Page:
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Start making music with the powerful, intuitive controls in Studio One and these lessons from producer and remixer Josh Harris. Josh begins with a tour of Studio One's Start Page, the creative hub of the program, where you set up your artist profile and audio devices. He then shows you how to set up and start recording a new song, including punching in and using track layers. The course then moves into editing audio and MIDI, where Josh explains the most important of the editing functions: comping, trimming and time stretching audio, quantizing MIDI, and editing MIDI velocities. He also covers mixing with effects and chains, showing how to speed up the process with presets and automation, and explores Studio One's unique feature set used to master your recordings. The course wraps with tips to connect with your audience and share your music with the world, including publishing to SoundCloud, promoting songs on the Nimbit Store, and using PreSonus Exchange.
At some point during the recording process, you will need to trim your audio tracks, as well as create fades and maybe even do region gain changing. I'll use the guitar one track, as an example, for all three of these functions. If I'd like to make the individual track larger, I simply move my cursor over here to the bottom of the track, click and hold, and I can expand its size. Right now, my tool is the Range tool. I need to select the Arrow tool to highlight my region, and as you can see, a blue border pops up. On the left side, in the upper left hand corner, you'll notice that my cursor turns into a little index finger, allowing me to click and hold and create a fade.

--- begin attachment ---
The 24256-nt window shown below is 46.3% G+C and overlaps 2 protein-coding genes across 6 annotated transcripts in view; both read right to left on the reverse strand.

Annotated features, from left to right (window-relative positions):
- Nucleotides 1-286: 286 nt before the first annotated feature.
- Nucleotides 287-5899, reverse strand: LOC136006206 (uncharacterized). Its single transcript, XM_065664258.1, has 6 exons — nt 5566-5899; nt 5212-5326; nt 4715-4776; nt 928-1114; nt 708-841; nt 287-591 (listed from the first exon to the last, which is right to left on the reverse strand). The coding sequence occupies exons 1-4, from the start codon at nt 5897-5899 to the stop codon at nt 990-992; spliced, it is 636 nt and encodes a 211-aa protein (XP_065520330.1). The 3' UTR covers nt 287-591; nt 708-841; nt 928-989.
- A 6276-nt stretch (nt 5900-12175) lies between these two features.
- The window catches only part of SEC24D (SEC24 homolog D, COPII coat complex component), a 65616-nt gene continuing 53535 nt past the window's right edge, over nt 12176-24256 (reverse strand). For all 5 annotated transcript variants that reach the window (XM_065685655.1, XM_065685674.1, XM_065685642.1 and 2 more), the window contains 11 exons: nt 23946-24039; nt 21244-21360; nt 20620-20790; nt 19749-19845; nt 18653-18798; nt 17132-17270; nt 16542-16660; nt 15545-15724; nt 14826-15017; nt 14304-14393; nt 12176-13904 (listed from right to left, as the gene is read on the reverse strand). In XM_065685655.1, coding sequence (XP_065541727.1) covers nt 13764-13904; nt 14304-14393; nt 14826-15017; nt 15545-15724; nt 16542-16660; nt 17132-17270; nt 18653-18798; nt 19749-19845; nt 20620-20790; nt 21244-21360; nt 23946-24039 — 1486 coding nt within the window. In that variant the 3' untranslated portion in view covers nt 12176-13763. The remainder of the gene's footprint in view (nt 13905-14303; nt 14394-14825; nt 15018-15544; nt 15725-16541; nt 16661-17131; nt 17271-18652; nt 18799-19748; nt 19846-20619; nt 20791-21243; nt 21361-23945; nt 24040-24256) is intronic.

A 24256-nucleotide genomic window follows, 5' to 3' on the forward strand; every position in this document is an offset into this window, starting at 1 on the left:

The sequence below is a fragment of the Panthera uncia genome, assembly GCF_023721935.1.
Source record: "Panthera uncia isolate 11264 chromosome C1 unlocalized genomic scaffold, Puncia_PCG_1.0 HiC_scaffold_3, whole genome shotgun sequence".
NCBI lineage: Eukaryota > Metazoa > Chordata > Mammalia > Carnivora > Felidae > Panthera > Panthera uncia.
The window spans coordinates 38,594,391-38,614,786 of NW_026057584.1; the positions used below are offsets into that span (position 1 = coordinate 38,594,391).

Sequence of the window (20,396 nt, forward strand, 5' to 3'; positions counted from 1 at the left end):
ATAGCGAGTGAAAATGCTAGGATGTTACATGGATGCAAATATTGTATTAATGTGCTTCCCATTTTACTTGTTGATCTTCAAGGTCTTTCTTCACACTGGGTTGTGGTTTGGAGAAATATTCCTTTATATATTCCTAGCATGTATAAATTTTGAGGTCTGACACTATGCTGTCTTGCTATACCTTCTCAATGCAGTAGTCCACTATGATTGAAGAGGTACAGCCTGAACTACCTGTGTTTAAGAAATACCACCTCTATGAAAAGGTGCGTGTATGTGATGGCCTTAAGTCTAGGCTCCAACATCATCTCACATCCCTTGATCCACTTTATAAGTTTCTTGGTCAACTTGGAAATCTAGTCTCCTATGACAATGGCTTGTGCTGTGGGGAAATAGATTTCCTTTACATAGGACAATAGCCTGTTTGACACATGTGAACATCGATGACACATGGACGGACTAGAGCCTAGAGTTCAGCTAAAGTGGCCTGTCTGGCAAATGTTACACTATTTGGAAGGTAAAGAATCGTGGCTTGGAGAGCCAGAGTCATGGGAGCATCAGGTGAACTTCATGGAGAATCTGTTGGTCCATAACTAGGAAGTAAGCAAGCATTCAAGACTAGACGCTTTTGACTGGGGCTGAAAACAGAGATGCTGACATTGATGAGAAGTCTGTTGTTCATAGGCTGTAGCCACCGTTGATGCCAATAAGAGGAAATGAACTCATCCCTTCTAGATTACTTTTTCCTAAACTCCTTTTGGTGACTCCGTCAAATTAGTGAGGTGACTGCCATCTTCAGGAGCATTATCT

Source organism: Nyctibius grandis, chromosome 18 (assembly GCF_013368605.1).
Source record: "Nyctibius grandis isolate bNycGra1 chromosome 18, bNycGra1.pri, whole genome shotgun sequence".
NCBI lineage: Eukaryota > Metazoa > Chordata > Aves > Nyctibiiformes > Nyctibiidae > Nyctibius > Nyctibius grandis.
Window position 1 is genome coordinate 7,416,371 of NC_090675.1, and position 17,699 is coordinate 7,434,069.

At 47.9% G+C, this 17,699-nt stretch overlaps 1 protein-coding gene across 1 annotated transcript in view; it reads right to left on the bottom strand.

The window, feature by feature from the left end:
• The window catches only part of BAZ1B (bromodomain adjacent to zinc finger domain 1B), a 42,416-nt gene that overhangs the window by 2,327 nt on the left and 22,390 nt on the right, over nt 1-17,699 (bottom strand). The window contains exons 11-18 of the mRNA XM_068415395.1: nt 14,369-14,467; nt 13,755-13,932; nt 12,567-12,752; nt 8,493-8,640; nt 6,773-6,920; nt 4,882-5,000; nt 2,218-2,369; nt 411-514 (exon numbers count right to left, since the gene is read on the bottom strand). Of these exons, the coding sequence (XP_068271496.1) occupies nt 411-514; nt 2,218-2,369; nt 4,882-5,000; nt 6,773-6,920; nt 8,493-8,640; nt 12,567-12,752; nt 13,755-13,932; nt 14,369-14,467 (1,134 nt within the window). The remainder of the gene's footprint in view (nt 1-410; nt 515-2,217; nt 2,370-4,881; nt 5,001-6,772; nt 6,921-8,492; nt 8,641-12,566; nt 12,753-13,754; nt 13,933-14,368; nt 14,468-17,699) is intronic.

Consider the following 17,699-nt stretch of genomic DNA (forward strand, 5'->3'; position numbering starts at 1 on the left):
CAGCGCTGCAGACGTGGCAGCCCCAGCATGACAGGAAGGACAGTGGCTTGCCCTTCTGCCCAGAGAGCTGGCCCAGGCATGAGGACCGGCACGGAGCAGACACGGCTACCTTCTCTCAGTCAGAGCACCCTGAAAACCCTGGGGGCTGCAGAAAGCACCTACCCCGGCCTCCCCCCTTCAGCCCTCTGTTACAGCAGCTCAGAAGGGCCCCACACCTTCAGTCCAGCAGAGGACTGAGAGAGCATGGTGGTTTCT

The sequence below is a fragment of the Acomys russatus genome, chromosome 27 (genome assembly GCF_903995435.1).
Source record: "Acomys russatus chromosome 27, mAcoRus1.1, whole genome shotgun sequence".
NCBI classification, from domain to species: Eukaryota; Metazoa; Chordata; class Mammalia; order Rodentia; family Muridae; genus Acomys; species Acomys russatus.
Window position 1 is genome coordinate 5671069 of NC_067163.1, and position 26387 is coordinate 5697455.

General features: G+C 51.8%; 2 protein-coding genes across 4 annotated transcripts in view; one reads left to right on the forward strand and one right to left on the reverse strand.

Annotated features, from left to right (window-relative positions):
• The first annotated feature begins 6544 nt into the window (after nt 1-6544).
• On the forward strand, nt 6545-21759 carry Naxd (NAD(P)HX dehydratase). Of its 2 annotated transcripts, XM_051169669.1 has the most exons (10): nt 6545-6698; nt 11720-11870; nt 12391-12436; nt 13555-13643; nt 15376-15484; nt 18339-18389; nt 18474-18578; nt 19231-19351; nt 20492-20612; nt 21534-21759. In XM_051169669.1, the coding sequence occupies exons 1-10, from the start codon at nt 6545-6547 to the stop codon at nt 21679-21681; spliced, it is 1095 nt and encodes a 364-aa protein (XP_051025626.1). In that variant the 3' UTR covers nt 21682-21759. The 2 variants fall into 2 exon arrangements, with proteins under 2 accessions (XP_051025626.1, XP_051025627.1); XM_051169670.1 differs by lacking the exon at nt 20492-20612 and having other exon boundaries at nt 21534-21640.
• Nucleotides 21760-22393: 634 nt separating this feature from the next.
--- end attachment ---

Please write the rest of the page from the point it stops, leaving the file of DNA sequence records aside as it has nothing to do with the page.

I'll undo that. The same thing if applicable on the right side of the region, where I'm also able to create a fade. And because there's an adjacent region across fade is automatically created. I'll undo that. In the middle, if I click and hold this little box in the center, I'm able to pull the gain of my region down and as you can see the size of my audio file is shrinking. I'll undo that. So, let's take a listen to this guitar track because I'm going to create a fade in between the punch in and the punch out point to make sure that it's seamless when we listen back to it.
(MUSIC). A little bit of an abrupt stop there. So, I will create a slight fade, and let's listen back. (MUSIC). That's a little smoother to me. And I'll do the same edit on the punch out point, so that the punch out point doesn't sound abrupt. Click and hold, and a little cross-fade is created. Now, you'll see a little window as I click and hold, letting me know how long my fade is, on one side and how long it is on the other. (MUSIC).
Excellent. That sounds good. I'll go to the end of the guitar track now, move the play head and expand my view, and let's say I wanted to extend this a little bit. I simply move my cursor to the lower right hand corner of the region, and I'm able to click and hold and drag. And I'll move it right there. Take a listen. (MUSIC). And I'll most likely do a little fade there just for good housekeeping.
Listening back. (MUSIC). Excellent. You'll notice there's a lot of silence at the beginning of guitar one. There's actually four bars of silence before the part came in. I'll put Studio One in snap mode by hitting the N key. And I'll trim the audio to the grid. I'll undo snap and zoom in because it's possible oh, the part starts after the downbeat of the phrase, so I'm okay actually leaving it in snap mode. So, as you notice, I was moving my cursor to trim and it's following the grid in 16th note denominations, because that's how my grid is set.
So, I like things to start on the down beat of the bar. So I'll leave the left side of the audio region right at the downbeat of measure five, as opposed to moving it over here, closer to where the actual performance begins. This makes it easier if I want to copy and paste from section to section to have things starting at the downbeat of a measure. The best part about all the functions that I just completed, is that they were all done within the audio region itself, which really helps create a good work flow process.
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